Posts Tagged ‘Lisa Appignanesi’

Did she create the first graphic novel? Charlotte Salomon did much more than that.

Wednesday, June 27th, 2018

“It has always been easier for women to enter museums in the nude than clothed and wielding a paintbrush.”

The miracle was she survived.

The aunt she was named after died by her own hand. So, she learned years later, did her mother. Her grandmother, great-grandmother, and a number of other relatives died by suicide. But she did not.

And this little girl who had been “not very gifted, not very pretty, not very energetic, rather indolent, lacking in self-control, and egoistic” became one of the greatest artists of the 20th century, with a bold and energetic independence of spirit and style. In unimaginable circumstances, the German Jewish Charlotte Salomon fought the suicidal impulses of generations, responding to “the question: whether to take her own life or undertake something wildly unusual.” She opted for the latter, creating Life? or Theater?, a somewhat fictional, largely autobiographical operatic series of gouaches combining text and images and, by the extension of imagination, music, too.

So she lived until 26, when, as a newlywed several months pregnant, she was taken by the Nazis and gassed at Auschwitz in 1943. Rather than die by her own hand, she was killed at the hands of others. Her tragic biography is also a story of existential triumph.

In some sense, she created the first “graphic novel” – in blues, yellows, and reds, wielded with a fierce exuberance. As novelist Jonathan Safran Foer wrote: “Beautiful things are contagious, and no work of art has inspired me to strive to make art more than Life? or Theater? has. No work is better at reminding me what is worth striving for. The images … are simply my antidotes to indifference.”

An excerpt from Lisa Appignanesi‘s “Painting on the Precipice” in a recent issue of the New York of Books traces how we got to know her work at all:


It may have been the Salomons’ acquaintance in Amsterdam with Anne Frank’s father, Otto Frank, that encouraged them to make Charlotte’s work public. The process took time. It was inevitably mired in the family’s grief and desire to forget, a now recognized unwillingness or inability of survivors to share painful matters. The first Salomon exhibition was held in 1961 at the Fodor branch of the Stedelijk Museum. A catalog entry written by Charlotte’s father calls her book “an analytical diary written from memory.” The word “diary,” combined with the book’s association with the Holocaust, led to a shallow analogy between Anne Frank’s moving chronicle of daily life in hiding and Charlotte Salomon’s radical and tormented pictorial examination of her own life and that of Berlin’s Jews from World War I through the rise of Nazism.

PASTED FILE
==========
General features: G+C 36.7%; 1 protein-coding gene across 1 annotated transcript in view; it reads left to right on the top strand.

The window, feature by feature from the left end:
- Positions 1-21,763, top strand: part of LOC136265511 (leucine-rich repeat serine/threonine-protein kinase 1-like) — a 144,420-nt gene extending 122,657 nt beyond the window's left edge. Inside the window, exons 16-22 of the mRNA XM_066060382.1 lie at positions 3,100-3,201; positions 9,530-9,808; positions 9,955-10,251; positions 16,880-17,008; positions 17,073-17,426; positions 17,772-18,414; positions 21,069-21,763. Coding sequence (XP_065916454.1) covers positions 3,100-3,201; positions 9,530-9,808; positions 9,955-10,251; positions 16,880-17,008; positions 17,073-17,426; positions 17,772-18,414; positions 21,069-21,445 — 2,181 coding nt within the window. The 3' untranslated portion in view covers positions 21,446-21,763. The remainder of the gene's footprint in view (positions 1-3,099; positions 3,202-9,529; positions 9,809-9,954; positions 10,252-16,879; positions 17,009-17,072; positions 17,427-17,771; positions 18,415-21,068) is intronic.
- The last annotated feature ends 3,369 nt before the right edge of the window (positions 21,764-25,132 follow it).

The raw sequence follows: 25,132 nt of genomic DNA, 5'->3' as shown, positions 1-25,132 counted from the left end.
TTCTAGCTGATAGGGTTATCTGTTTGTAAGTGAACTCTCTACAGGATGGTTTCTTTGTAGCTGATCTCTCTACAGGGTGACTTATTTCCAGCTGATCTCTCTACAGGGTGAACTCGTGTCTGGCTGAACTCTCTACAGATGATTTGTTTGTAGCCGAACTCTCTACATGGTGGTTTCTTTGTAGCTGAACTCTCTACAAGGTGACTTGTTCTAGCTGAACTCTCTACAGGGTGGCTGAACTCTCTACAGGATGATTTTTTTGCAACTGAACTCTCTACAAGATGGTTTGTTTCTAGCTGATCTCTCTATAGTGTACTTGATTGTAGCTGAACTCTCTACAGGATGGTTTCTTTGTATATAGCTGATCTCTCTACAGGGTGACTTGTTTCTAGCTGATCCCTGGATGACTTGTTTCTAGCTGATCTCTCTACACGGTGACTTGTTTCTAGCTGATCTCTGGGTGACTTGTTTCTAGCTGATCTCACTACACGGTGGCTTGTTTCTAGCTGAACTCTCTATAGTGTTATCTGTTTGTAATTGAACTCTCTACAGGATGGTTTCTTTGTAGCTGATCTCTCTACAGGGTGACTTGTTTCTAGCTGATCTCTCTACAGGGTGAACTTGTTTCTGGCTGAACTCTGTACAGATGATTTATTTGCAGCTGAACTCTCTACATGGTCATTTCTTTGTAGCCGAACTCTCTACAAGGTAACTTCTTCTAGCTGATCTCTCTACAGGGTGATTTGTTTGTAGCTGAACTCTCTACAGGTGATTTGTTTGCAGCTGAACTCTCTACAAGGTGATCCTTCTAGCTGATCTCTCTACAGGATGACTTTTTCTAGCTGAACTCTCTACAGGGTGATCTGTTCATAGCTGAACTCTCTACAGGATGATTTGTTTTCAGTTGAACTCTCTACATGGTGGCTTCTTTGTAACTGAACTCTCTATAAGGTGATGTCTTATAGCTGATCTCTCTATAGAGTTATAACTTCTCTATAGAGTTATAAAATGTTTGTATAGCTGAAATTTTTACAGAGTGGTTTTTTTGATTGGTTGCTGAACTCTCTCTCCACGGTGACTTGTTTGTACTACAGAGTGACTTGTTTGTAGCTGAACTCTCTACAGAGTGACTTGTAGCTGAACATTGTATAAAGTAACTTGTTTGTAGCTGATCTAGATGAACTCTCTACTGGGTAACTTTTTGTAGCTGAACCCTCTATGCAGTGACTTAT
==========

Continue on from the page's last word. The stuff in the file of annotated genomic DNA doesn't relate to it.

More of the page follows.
Another factor that may have suppressed Salomon’s reputation is the general modernist distaste for art embedded in story, even though in past centuries so much art used to be. Artists such as Paula Rego and Kara Walker have gradually altered our ways of seeing. But the trouble with Salomon’s Life? or Theatre? is that it can’t be divided and sold as individual pieces in the gallery world so effective at creating value.

She speculates that current interest may be fueled by the rise of the graphic novel. “Then, too, after Jean-Michel Basquiat we’ve grown accustomed to bursts of text on image. But it may also be that the very conditions of Salomon’s life have swallowed her work up into the greater story of the Holocaust—ever anxious about the possibilities of its own representation.”

The reason for my own interest tonight is that I was leafing through the excellent new Taschen volume, lavishly presenting and reproducing 450 of Salomon’s most important pieces – according to the publisher, “an unrivalled magnum opus from a great and ambitious artist, overshadowed by her early death, but luminous with her precision, her lyricism, and her courage.”

She famously put entrusted the magnum opus to the keeping of a friend, with the instructions, “Take good care of it. It is my life.” It is a life, though light years beyond autobiography – and somehow it even makes the term  Gesamtkunstwerk, a Wagnerian “total work of art,” sound chilly and merely aesthetic. It is also a powerful reminder, should we need one, that a life looks very different driving forward than it does in the rearview mirror.